As I mentioned in my earlier post, Harvey Mysel from the Living Kidney Donors Network, was instrumental in providing me with the information I needed that led me to the decision to be a living kidney donor. Harvey established the LKDN after recognizing the need for better resources while pursuing a successful living kidney transplant in 2006. If it wasn’t for his patience and his generous time with me, I know that I might never have taken the steps forward to get me to this point where I am now.
One of the most important factors in my decision, was the ability to be able to talk with a non-directed donor so that I might get all the information I needed, straight from the horse’s mouth - so to speak. The internet will only provide data that is in the best interest of the organization in which you seek to retrieve information. I wanted to build a relationship of sorts with another woman that I knew would be honest with me about her journey, not just a voice behind the process to convince me to hand over my organ. Harvey was kind enough to make a connection for me, and that angel is Cara Yesawich.
Cara lives in Chicago and I was so anxious to talk to her, as we had been emailing for about a week. Excited to finally hear her voice, I was a bit hesitant to get involved in the conversation for fear she would tell me something that might spook me. I didn’t want to hear anything that might create a wave of fear and cause me to terminate my progress towards being a candidate. I can honestly say that my reaction to her story was just the opposite. She was so candid, kind, informative and knowledgeable. I was elated to find her to be as enthusiastic about her journey, just as much as I was about the prospect of being able to donate my kidney. Cara’s story was so inspiring and beneficial to me, and I know it’s because she shared with me the good, the bad and the ugly. I was lucky enough to start my correspondence with her prior to her transplant surgery, which enabled me to get a feel for her emotional state both prior to, and after. Cara was an altruistic donor - a domino that set off a kidney pairing that enabled 8 people to receive a kidney. Calling her an angel is an understatement. I encourage readers to visit her blog to explore her story. She has been such an inspiration to me and I value this new friendship.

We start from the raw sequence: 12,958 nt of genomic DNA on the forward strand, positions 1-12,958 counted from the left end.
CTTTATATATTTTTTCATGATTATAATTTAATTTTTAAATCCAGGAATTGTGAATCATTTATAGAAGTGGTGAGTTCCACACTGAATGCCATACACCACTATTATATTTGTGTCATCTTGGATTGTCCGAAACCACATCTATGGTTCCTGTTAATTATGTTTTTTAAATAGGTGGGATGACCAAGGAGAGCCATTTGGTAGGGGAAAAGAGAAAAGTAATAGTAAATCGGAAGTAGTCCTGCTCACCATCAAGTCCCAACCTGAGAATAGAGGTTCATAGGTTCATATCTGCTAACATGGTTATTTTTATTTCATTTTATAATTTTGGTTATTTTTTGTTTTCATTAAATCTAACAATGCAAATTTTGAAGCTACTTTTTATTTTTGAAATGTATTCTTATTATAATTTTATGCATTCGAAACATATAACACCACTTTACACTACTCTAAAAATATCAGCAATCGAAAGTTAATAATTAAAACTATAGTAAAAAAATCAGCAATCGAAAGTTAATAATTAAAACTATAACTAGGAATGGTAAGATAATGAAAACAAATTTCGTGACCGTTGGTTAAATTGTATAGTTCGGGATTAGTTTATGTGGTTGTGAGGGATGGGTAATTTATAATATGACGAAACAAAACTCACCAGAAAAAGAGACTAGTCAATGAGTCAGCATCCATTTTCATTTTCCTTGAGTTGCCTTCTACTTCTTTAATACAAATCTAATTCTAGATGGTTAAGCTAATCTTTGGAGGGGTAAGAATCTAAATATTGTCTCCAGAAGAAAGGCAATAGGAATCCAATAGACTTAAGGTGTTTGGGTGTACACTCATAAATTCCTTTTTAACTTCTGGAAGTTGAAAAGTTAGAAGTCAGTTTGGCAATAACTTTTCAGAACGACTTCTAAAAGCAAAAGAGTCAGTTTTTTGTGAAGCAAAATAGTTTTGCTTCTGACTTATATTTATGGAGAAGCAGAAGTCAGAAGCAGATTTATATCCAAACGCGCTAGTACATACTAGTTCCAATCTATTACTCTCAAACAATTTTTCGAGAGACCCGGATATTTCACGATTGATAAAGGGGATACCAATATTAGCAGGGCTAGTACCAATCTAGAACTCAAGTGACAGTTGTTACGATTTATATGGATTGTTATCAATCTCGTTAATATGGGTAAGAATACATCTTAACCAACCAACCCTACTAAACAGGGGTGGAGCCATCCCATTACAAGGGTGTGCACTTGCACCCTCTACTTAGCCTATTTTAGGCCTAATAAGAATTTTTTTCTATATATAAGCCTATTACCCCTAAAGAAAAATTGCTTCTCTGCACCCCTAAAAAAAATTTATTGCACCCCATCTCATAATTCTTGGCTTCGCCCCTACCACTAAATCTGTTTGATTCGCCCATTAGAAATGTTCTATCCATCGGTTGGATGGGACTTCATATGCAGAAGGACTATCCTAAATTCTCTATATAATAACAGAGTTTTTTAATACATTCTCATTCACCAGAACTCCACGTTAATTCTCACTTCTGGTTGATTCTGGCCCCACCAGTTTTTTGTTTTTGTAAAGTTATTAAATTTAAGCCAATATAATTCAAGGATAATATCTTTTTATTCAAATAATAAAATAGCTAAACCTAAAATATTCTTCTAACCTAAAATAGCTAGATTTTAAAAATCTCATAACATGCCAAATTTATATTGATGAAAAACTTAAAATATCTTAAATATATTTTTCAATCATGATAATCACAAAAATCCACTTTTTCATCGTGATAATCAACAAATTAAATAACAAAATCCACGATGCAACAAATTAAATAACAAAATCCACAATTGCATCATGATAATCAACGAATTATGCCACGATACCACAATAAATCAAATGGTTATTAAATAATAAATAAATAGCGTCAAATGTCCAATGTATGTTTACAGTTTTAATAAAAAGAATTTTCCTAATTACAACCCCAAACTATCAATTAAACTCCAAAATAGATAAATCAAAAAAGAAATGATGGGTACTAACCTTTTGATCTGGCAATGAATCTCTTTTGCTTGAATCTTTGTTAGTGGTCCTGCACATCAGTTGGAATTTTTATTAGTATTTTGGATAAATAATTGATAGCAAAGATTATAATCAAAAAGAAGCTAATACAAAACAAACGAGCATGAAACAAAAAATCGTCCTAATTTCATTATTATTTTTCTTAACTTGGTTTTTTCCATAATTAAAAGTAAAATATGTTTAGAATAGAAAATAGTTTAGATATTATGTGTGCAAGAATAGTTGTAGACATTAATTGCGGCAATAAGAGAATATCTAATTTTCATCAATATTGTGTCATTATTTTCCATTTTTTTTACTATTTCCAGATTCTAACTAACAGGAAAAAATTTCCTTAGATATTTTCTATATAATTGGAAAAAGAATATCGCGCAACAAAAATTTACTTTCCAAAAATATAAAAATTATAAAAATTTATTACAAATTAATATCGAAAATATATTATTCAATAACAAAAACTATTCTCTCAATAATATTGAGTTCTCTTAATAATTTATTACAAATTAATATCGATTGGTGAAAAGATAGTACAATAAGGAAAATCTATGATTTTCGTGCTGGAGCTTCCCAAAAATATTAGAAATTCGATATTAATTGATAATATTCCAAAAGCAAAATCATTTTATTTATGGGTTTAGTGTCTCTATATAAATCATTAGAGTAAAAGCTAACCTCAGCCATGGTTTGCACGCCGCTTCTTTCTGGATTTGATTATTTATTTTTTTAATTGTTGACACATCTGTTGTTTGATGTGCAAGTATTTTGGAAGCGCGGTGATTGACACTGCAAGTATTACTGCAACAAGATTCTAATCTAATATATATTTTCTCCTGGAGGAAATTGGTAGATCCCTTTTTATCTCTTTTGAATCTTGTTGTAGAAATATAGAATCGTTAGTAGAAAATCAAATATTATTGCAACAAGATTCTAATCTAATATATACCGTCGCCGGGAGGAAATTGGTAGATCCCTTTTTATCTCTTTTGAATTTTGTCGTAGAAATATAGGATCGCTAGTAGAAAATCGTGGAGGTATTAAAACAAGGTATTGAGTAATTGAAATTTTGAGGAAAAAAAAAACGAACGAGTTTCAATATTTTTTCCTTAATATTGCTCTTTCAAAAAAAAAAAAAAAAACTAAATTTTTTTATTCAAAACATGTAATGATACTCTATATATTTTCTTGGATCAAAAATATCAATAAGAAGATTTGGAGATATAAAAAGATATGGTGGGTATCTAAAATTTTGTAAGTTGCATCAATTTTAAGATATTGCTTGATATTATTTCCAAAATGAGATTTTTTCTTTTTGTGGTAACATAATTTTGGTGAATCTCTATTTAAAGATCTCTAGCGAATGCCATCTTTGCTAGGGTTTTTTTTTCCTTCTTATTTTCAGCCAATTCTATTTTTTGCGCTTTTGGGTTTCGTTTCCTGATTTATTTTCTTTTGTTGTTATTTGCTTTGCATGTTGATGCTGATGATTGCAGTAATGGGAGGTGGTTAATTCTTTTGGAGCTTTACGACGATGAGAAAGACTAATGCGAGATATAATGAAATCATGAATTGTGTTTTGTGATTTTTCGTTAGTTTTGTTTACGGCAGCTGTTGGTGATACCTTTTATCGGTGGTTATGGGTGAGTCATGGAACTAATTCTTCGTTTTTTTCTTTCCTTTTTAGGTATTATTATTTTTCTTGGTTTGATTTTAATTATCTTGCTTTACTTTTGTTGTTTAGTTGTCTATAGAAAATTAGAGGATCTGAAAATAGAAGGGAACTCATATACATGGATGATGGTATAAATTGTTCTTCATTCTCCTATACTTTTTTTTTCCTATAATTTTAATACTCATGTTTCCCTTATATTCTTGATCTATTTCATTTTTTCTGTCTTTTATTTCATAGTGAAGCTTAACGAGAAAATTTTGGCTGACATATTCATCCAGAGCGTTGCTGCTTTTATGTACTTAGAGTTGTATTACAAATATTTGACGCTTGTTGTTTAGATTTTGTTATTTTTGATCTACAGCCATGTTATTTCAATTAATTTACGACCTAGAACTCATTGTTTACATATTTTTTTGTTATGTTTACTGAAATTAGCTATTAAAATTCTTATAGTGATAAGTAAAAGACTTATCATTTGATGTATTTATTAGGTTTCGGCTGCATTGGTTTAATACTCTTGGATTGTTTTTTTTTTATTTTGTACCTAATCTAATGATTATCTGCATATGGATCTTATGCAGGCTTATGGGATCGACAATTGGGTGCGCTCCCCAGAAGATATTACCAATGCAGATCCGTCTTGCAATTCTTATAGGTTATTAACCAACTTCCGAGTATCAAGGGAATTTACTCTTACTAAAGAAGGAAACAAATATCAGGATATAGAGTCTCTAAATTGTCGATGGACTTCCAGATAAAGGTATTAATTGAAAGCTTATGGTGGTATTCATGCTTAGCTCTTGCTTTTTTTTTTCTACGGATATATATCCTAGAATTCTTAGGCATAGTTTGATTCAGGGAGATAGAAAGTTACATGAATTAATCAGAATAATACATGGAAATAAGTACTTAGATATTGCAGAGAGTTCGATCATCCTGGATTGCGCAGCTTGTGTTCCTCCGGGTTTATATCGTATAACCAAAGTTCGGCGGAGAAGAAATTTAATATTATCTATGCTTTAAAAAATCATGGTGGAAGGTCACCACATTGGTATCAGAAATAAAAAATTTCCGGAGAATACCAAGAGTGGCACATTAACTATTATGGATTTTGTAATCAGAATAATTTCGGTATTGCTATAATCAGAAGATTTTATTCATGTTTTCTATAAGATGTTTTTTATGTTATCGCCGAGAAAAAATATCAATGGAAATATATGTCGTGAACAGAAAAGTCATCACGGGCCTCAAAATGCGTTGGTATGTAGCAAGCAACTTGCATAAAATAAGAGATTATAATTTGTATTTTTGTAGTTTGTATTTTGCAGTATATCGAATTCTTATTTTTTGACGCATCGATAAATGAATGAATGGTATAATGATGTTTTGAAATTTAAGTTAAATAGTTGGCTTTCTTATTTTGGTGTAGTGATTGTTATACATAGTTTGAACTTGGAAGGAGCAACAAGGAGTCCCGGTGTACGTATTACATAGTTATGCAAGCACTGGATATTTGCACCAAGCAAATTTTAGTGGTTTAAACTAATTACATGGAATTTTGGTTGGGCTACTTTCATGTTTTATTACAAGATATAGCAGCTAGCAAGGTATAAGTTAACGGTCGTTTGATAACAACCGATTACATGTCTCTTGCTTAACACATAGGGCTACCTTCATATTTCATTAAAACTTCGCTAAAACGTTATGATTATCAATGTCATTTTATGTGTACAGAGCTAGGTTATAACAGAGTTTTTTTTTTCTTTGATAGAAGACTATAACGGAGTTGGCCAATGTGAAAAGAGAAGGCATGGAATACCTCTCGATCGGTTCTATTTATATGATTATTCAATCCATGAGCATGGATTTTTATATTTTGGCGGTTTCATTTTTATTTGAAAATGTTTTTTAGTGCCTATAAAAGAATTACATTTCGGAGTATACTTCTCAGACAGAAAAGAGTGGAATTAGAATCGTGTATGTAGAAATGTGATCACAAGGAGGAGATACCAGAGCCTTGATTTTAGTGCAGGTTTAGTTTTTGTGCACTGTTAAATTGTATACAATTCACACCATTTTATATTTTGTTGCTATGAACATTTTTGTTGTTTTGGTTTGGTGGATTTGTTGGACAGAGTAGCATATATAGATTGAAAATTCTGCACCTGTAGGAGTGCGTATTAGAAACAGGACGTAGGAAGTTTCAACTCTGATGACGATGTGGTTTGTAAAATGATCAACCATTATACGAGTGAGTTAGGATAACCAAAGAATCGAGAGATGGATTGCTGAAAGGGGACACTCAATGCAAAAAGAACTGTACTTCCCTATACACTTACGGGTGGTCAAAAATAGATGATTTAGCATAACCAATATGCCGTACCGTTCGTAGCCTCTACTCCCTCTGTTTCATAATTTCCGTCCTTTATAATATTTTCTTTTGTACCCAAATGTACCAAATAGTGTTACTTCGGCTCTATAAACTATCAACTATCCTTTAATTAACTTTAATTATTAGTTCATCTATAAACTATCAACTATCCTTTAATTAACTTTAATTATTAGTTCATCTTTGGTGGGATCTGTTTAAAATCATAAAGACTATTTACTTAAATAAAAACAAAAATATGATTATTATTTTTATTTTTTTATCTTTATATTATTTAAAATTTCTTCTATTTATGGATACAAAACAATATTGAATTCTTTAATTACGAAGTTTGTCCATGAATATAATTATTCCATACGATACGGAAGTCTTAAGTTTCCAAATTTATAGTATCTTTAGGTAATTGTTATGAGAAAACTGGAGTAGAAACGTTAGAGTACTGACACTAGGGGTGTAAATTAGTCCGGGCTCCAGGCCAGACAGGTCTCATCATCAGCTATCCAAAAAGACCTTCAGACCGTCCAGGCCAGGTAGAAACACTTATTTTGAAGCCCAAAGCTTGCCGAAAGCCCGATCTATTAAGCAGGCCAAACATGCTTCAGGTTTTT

Harvey also made a connection for me to another non-directed living kidney donor, Hope Preston. Hope lives in New Jersey, and she too had recently recovered from her surgery. Hope was so informative, providing me with a written journal that gave me detailed day-by-day progress up until and after her surgery. Hope’s transplant surgery was at Weill Cornell Medical College, in New York. She was very pleased with the care and treatment she received there and had suggested that perhaps I look into the possibility of moving forward with that hospital as opposed to a local one here in Albany. So, I began researching more into that option. Hope gave me contact information of her administrative coordinator at the National Kidney Registry and suggested that should I decide to choose Weill Cornell, that I might give her a call. Hope’s speedy recovery, and her positive experience with her transplant team convinced me to work directly with Weill Cornell. Hope too, has been such a positive influence in my decision-making process, and I owe her many thanks for her time, kindness and patience with my inquiries.
On Monday, April 26, 2010, I made the decision to register online at the National Kidney Registry to be considered as a donor. My homework was thorough, and establishing a relationship with Cara and Hope, only solidified my decision. My first step in the process in becoming a living kidney donor was complete and I have to say that it was probably the best decision I have made in a long time. My internal spirit was lifted and I knew that my journey had only just begun.
Until next time... start each day with a big stretch and a glass of water - you will feel refreshed and better prepared!